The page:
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PHP UserGroup Hamburg - 2016-02-09 - Dockerizing PHP Applications

Following some notes about my the last php usergroup meetup.

By Sebastian Heuer

  • docker is not one tool but a whole ecosystem
    • machine (provisioning)
    • swarm (clustering and container scheduling)
    • compose (multi container application)
    • registry (image distribution)
    • engine (the container)
    • ktematic (gui)
  • pretty small compared to virtual box/full virtual machines
  • updating means, building a new container
  • theoretically, you can use all the images from the hub
    • always ask yourself if you want to use them in production
      • are they maintained
      • how secure are they
  • docker compose
    • builds and pulls images
    • runs containers
    • enables networking between containers
    • aggregates STDOUT and STDERR output

example Dockerfile

FROM php:7.0.2-fpm

RUN docker-php-ext-install pdo pdo_mysql

COPY php/php.ini /usr/local/etc/php/
# copy the content of the source code into the image
# you can ship this code version now
COPY . /srv/meetup-service

# the date in the container is not persistent
# if ypu change something in it, it will bill lost afterwards

CMD ["php-fpm"]

example docker-compose.yml

webserver:
  build: ./nginx    #path to the docker file and configuration etc
  links:
    - application
  ports:
    - "80:80"   #from port 80 to port 80
  volumesfrom:
    - application
application:
  build: ./meetup-service   #your project
  links:
    - database
  ports:
    - "9000:9000"
  volumes:
    - ./meetup-service:/srv/meetup-service  #mounting local source code into the container
  environment:
    - MYSQLHOST=database
    - MYSQLDATABASE=application
    - MYSQLUSER=root
    - MYSQLPASSWORD=parola
database:
  image: mysql:5.7  #no build path, instead an image is used
  volumes:
    - /var/lib/mysql
  ports:
    - "3306:3306"
  environment:
    - MYSQLROOTPASSWORD=docker
    - MYSQLDATABASE=app

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Introduction Into Docker and Continous Delivery with Docker - Docker Usergroup Hamburg 09.06.2014

Docker UserGroup Hamburg

Introduction Docker

General

By Johannes Ziemke from docker

What is Docker

  • version 1.0 released a few hours ago - api stable (a bit)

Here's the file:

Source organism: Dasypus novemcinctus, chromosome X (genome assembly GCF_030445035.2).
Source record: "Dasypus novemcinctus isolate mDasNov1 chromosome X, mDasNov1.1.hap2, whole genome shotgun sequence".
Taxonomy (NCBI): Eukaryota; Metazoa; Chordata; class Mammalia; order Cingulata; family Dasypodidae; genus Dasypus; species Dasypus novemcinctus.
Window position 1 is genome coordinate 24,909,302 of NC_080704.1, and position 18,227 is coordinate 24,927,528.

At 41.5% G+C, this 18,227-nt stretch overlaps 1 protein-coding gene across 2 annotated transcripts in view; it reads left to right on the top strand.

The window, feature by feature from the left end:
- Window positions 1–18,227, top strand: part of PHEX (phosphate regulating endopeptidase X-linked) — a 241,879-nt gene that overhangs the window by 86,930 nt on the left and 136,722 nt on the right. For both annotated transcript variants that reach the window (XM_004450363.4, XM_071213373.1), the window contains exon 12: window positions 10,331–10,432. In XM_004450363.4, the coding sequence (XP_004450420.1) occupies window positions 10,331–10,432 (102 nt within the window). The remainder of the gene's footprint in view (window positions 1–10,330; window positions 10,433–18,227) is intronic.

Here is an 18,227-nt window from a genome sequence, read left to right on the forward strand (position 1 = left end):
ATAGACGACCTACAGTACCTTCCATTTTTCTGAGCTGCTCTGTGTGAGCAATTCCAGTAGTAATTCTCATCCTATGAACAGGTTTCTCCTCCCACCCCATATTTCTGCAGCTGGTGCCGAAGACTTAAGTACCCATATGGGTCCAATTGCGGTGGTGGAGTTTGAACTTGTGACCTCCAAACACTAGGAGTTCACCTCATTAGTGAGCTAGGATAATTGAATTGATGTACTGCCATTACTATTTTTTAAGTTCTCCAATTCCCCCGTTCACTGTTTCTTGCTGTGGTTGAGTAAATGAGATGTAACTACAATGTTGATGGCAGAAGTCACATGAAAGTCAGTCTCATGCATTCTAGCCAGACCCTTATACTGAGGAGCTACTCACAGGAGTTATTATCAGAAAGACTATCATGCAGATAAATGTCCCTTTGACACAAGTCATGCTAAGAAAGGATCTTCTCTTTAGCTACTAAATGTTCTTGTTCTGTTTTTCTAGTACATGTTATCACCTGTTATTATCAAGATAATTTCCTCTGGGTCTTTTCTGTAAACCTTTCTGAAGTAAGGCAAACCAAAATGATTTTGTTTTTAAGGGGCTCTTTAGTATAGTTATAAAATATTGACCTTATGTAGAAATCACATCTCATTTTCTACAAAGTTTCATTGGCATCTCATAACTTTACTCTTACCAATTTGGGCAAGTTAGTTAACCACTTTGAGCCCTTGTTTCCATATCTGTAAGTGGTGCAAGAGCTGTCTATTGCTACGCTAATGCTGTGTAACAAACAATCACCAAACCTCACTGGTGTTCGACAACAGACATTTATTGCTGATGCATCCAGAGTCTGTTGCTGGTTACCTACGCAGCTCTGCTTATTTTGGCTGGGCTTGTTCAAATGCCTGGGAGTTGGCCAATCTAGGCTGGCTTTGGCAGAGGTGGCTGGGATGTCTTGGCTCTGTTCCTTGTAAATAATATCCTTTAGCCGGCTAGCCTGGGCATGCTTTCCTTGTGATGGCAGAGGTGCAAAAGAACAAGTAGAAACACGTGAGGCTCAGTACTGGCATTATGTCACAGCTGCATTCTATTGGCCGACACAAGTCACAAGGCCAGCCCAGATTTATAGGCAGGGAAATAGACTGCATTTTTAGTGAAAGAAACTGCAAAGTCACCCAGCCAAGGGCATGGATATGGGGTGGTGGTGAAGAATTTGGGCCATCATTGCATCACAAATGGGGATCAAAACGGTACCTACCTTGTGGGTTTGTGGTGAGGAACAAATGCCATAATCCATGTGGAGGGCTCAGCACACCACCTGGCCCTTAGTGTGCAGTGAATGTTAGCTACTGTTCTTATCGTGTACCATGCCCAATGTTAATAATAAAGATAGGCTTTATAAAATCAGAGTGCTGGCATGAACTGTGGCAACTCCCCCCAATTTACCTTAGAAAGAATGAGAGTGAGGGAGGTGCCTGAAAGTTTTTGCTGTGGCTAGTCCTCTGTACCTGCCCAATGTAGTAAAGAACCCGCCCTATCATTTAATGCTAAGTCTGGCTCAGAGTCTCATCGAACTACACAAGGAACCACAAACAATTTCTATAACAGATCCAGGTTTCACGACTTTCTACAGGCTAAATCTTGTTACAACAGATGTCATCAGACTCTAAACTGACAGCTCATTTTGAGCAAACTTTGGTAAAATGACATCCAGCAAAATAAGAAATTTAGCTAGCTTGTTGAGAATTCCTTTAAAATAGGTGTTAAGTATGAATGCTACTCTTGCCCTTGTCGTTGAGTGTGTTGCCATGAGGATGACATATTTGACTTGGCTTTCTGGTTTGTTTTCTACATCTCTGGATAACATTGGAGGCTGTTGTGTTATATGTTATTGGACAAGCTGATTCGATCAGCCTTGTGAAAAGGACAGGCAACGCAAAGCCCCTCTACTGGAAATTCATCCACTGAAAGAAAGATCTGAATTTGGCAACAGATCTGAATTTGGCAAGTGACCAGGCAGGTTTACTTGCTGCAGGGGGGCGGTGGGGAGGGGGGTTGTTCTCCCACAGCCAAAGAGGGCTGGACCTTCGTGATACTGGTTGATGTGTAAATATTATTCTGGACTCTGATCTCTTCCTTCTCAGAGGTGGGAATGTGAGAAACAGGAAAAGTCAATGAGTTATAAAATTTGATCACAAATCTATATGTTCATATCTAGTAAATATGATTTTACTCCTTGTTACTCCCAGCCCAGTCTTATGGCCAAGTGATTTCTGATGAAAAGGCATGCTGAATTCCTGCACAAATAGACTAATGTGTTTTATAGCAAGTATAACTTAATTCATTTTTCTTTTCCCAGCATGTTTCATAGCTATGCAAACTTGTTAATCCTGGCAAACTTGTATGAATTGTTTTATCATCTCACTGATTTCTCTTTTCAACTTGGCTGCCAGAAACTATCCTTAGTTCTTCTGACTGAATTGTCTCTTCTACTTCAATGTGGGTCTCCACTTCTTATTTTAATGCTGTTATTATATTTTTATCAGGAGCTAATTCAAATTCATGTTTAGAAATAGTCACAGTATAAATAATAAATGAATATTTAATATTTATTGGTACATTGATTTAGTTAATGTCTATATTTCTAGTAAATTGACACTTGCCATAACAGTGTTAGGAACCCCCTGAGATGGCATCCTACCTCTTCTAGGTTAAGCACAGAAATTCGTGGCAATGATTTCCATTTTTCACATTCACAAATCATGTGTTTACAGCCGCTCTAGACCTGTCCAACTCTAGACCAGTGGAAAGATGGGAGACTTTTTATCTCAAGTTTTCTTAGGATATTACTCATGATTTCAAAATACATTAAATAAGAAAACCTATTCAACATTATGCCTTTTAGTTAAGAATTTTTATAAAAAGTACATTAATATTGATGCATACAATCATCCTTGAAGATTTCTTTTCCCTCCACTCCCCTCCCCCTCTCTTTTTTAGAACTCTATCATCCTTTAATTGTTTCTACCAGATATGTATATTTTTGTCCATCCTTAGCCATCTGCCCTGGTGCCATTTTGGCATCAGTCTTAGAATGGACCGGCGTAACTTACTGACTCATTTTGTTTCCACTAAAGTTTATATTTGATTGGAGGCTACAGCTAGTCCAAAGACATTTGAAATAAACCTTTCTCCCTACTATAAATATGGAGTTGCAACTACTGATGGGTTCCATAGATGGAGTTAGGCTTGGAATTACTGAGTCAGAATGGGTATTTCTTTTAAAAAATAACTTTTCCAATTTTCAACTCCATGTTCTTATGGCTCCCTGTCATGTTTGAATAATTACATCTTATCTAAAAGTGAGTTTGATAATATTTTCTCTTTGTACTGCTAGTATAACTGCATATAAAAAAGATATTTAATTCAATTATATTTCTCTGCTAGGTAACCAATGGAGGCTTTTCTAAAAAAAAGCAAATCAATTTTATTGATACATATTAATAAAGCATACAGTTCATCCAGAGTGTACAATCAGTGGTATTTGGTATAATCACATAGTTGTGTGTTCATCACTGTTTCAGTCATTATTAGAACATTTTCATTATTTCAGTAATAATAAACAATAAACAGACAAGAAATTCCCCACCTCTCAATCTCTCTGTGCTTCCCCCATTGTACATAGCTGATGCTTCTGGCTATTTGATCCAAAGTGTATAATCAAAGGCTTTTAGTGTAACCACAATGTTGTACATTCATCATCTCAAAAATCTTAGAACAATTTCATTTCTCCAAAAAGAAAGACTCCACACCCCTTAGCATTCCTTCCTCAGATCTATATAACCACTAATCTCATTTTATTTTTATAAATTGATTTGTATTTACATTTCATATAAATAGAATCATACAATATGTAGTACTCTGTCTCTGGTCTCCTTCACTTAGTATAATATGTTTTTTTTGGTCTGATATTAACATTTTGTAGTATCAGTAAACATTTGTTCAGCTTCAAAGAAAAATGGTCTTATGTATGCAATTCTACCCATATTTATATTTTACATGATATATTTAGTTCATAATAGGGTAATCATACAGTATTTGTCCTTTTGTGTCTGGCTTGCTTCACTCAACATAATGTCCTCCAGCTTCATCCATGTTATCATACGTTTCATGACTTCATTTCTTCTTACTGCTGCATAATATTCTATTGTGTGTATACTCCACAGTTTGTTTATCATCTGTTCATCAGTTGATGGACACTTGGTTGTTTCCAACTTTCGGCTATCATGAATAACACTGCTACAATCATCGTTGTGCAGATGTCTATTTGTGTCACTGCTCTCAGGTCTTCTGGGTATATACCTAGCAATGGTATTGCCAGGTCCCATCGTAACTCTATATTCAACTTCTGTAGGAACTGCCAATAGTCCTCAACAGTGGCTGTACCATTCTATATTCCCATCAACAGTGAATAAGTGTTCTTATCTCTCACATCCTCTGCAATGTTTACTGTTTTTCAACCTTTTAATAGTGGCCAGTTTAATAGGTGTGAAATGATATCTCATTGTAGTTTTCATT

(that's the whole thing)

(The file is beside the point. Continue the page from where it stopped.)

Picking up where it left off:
• written in go
  • build, packs and ships applications as lightweight containers
  • build once an run almost everywhere (since kernel 3.8.*)
  • rewrite of docCloud PaaS code

Benefits

  • start always from clean slate
  • spawn up complete test infrastructures in seconds
  • run your code against multiple versions easily
  • easy up setup of software environment
  • distribute complex setups as self-contained containers
  • build own infrastructure
  • easy ups deployment per day
  • scaling and mantaining of infrastructure (state convergence, manage everything)
  • helps you to solve managing complexity
    • similar problems
      • modules, classes, plugins
      • human communication: named concepts like car, cat or container
      • shipping goods: intermodal containers
    • solution: create an abstraction
      • does not matter what is in the container nor where it runs
      • clear separation of concerns (reduce communication between developers and ops)
      • developer can take care about used libraries, packagemanager, ...
      • op can take care about the system (alos resource planning and monitoring)
  • running commandos on top of:
    • immutable, shipable, layered images (defined by dockerfile, built by builder and pushed/pulled to registry)
    • copy-on-write storage on top (provides writeable layer on top of read only images to persists changes done by running container)
      • aufs
      • btrfs
      • devicemapper
    • isolated environment
      • using kernal features
        • namespaces (isolation by scoping, available: pid, mnt, net, uts, jpc, user)
        • cgroups (limit, accound and isolated general devices, cou, memory, ...)
        • future (solaris zones ...)
    • via RESTish API
    • missing pieces
      • docker can not address service discovery or dynamic scheduling
      • projects to close the gap
        • openstack
        • coreOs
        • mesos + marathon
        • flynn.io

Demotime

  • --privileged - can break out of container but control host
  • images are read only and creating a container on each start
  • docker commit - creates new image out of running container
  • use boot2docker

Continous Delivery with Docker